This neck-of-the-woods has experienced a really cold, miserable fall and winter. Thankfully, we have so far avoided the burden of a deep snow fall. With spring a couple months away, however, we are a far cry from being out-of-the-woods yet.
While it is difficult to believe, as I avoid being cold at all in my older, coming 78, years, I used to love winters. When my children were small, and even before we had children, I loved to go flying down the hills on a sled. I found nothing in life more exhilarating than bundling up and pushing my way through a blinding blizzard. Today, that experience is unimaginable!
Our garage is fairable orderly, at least for me. Still and yet, we cannot get both cars in out of the weather. We have been blessed with too many freebys all stored in the garage, among them a new furnace and central air conditioning system. Julie's Lincoln, which she drives daily, sets out in the weather. My van, which I rarely use, is, of course, inside clean and dry.
Feeling guilty about all that, I clean her car about 6:30 each morning. Following breakfast, she heads upstairs to get ready for work. In my PJ's, with my trusty Duluth toque pulled down over my ears, my down coat fastened and wearing the serious cold weather gloves given to me years ago by my son Todd, I head out-of-doors to clean her car.
That is my exposure to the weather. As they used to say when I was a kid, I'd get out side and "get the stink off of me!" That may be it for the day. Oh, and on Monday's I bring in the trash and recycle bins. Yes, and less I forget I also open the door daily to reach outside for the mail. Ummm!
Julie told me at breakfast this morning that we had quite a bit of hamburg yet unfrozen. That was a hint to make chili or a meat loaf. Clearly, this is chili weather.
I was born a CHILI HEAD!" I've never met a chili I didn't like. I have met a lot of chili that left a lot to be desired. My daughter introduced me to "white" chili. If you haven't had the experience, trust me, there is no such thing as white chili.
Chicken, or turkey as the case may be, has nothing in common with chili. Chili is made with cubed beef, or if you are lazy, with hamburg. Not the "good" hamburg but the, cheaper, low quality, lots of fat hamburg. And, as my dearly loved, thoughtful, nurse of a daughter-in-law insists, you don't drain the browned hamburg excessively. You need a bit of fat for flavor, don't you.
I've been exposed to three different chili's of late. My dearest of friends, Kathy, makes a chili soup. SOUP? Its not soup, it's chili! Kimberly frequently makes chili for me when we watch football games together. Her soup is fair-to-middling good. Short on chili powder and probably too well drained, but pretty good.
We have a soup and sandwich dinner the Sunday we remove the Christmas decorations at church. Bill and Carla brought chili. It, likewise, was pretty good. The hamburg, however, was still in large chunks, it was a bit thin and short on beans, onions, peppers and chili powder. It is odd how some people make chili. Thankfully, I learned to do it right.
(Yes, its true, I am meek, lowly and humble, sweet, gentle and kind. What can I say? Making good chili is a birth right).
You use enough beef, or hamburg, to make the chili really thick and meaty. When you brown the hamburg, you break it down as fine as possible with a sharp edged spatula. Then you transfer the brown hamburg to a large stock pot, nice and juicy as the good Lord intended.
Adding to the undrained drippings, you fill the big #10 skillet about half full with coarsely chopped yellow onions and green peppers. After they have been covered and sauted transparent and golden yellow, you dump them into the stock pot with the hamburg. Next you add several cans of red beans, chopped tomatoes and a couple large cans of tomato sauce. Carefully, you add enough water to make the whole a bit "liquid". Then comes the fun part. You add the spices, bit by bit, tasteing as you add each.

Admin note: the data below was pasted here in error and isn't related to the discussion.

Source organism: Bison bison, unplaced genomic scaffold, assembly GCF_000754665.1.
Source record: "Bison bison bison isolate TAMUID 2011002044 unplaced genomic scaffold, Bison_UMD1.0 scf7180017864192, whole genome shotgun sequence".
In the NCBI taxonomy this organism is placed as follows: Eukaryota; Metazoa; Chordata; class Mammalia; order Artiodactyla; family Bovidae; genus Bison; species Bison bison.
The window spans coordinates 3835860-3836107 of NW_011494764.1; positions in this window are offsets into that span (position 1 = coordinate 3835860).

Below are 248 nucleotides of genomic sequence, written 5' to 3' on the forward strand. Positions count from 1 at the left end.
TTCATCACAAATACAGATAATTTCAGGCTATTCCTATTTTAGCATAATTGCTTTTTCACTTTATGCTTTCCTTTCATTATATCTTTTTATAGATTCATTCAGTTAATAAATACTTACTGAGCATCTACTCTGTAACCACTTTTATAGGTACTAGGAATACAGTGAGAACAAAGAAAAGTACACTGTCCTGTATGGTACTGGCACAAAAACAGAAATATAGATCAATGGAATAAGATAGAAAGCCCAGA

Spices are so important in life. The term, "the spice of life", comes to mind. And variety, variety is what keeps the smile on our face. Use lots of spices. In liberal amounts I use sweet basil, sage, marjarom, paparika, sea salt, coarse and fine black pepper. Copious amounts of chili powder. Nothing will flavor a pot of chili as will a finely chopped red pepper, a little goes a long ways and does a lot of good. You can substitute red pepper seeds and cayanne pepper but it will not be as good.
The pepper is right when you can see the roses in your wife's face after the first bite. Chili is not chili without cummin, which most people seem to ommit. And, of course if you use tomatoes you must use thyme. You simply cannot use too many spices. Mix flour with water in the big, empty tomato can and use it to thicken the chili.
Then you cook the chili. Kimberly can make a pot of chili in half an hour, and, like I said it is fair-to-middling good. I can hardly get my chili warm in half an hour. I cover and simmer it on low heat for a couple hours, being careful to stir often as it will stick and burn. Remember, it is not soup. It is a hearty, thick chili.
Two important things come to mind thinking about the enjoyment of eating chili. Oyster crackers! It just isn't right to serve chili without oyster crackers. There should be a law! And, aging the chili. I've never had chili that wasn't better on the 3rd day. And, drinking a glass of cold milk with the chili never hurts, either.
Oh, yes, one more thing, very important! Always make enough chili to give some away to those less blessed people who love good chili but don't know the secrets I've just shared with you.
You just might also be a "chili head" if:
1. you think used toilet paper catching fire is normal, or
2. you think a financial investment into TUCKS medicated pads is a wise move!